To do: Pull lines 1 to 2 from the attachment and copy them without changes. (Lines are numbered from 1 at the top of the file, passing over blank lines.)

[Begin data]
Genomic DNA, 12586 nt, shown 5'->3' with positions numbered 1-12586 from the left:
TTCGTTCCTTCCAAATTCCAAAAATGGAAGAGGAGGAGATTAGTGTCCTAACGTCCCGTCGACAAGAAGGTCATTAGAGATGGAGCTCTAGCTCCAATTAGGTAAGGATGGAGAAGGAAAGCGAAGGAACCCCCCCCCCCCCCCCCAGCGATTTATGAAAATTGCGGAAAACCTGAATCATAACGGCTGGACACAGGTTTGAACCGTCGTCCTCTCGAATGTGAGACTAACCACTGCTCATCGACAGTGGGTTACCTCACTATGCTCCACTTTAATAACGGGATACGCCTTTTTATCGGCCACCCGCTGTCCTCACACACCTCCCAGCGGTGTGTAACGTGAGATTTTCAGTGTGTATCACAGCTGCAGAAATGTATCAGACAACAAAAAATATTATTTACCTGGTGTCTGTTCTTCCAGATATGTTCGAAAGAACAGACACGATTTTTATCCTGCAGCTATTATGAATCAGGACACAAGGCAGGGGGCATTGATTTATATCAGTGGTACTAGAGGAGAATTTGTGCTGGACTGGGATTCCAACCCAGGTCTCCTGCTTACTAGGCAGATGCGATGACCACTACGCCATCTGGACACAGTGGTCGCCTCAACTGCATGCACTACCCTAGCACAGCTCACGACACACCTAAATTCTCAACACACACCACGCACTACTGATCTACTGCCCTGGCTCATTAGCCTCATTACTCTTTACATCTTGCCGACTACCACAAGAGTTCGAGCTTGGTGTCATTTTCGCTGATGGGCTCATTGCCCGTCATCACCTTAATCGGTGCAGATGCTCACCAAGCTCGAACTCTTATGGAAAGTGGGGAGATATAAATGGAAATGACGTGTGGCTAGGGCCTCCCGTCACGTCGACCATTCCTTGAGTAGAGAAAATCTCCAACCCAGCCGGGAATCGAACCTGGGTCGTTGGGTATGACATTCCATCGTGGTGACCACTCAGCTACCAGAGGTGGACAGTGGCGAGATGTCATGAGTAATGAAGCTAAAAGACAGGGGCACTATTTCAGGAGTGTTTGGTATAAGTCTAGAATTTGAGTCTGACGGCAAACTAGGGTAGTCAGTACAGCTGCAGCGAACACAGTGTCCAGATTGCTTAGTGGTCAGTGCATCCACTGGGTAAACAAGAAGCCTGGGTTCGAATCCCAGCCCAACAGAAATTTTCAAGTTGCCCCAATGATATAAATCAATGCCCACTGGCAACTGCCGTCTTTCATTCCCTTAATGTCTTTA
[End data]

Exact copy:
Genomic DNA, 12586 nt, shown 5'->3' with positions numbered 1-12586 from the left:
TTCGTTCCTTCCAAATTCCAAAAATGGAAGAGGAGGAGATTAGTGTCCTAACGTCCCGTCGACAAGAAGGTCATTAGAGATGGAGCTCTAGCTCCAATTAGGTAAGGATGGAGAAGGAAAGCGAAGGAACCCCCCCCCCCCCCCCCAGCGATTTATGAAAATTGCGGAAAACCTGAATCATAACGGCTGGACACAGGTTTGAACCGTCGTCCTCTCGAATGTGAGACTAACCACTGCTCATCGACAGTGGGTTACCTCACTATGCTCCACTTTAATAACGGGATACGCCTTTTTATCGGCCACCCGCTGTCCTCACACACCTCCCAGCGGTGTGTAACGTGAGATTTTCAGTGTGTATCACAGCTGCAGAAATGTATCAGACAACAAAAAATATTATTTACCTGGTGTCTGTTCTTCCAGATATGTTCGAAAGAACAGACACGATTTTTATCCTGCAGCTATTATGAATCAGGACACAAGGCAGGGGGCATTGATTTATATCAGTGGTACTAGAGGAGAATTTGTGCTGGACTGGGATTCCAACCCAGGTCTCCTGCTTACTAGGCAGATGCGATGACCACTACGCCATCTGGACACAGTGGTCGCCTCAACTGCATGCACTACCCTAGCACAGCTCACGACACACCTAAATTCTCAACACACACCACGCACTACTGATCTACTGCCCTGGCTCATTAGCCTCATTACTCTTTACATCTTGCCGACTACCACAAGAGTTCGAGCTTGGTGTCATTTTCGCTGATGGGCTCATTGCCCGTCATCACCTTAATCGGTGCAGATGCTCACCAAGCTCGAACTCTTATGGAAAGTGGGGAGATATAAATGGAAATGACGTGTGGCTAGGGCCTCCCGTCACGTCGACCATTCCTTGAGTAGAGAAAATCTCCAACCCAGCCGGGAATCGAACCTGGGTCGTTGGGTATGACATTCCATCGTGGTGACCACTCAGCTACCAGAGGTGGACAGTGGCGAGATGTCATGAGTAATGAAGCTAAAAGACAGGGGCACTATTTCAGGAGTGTTTGGTATAAGTCTAGAATTTGAGTCTGACGGCAAACTAGGGTAGTCAGTACAGCTGCAGCGAACACAGTGTCCAGATTGCTTAGTGGTCAGTGCATCCACTGGGTAAACAAGAAGCCTGGGTTCGAATCCCAGCCCAACAGAAATTTTCAAGTTGCCCCAATGATATAAATCAATGCCCACTGGCAACTGCCGTCTTTCATTCCCTTAATGTCTTTA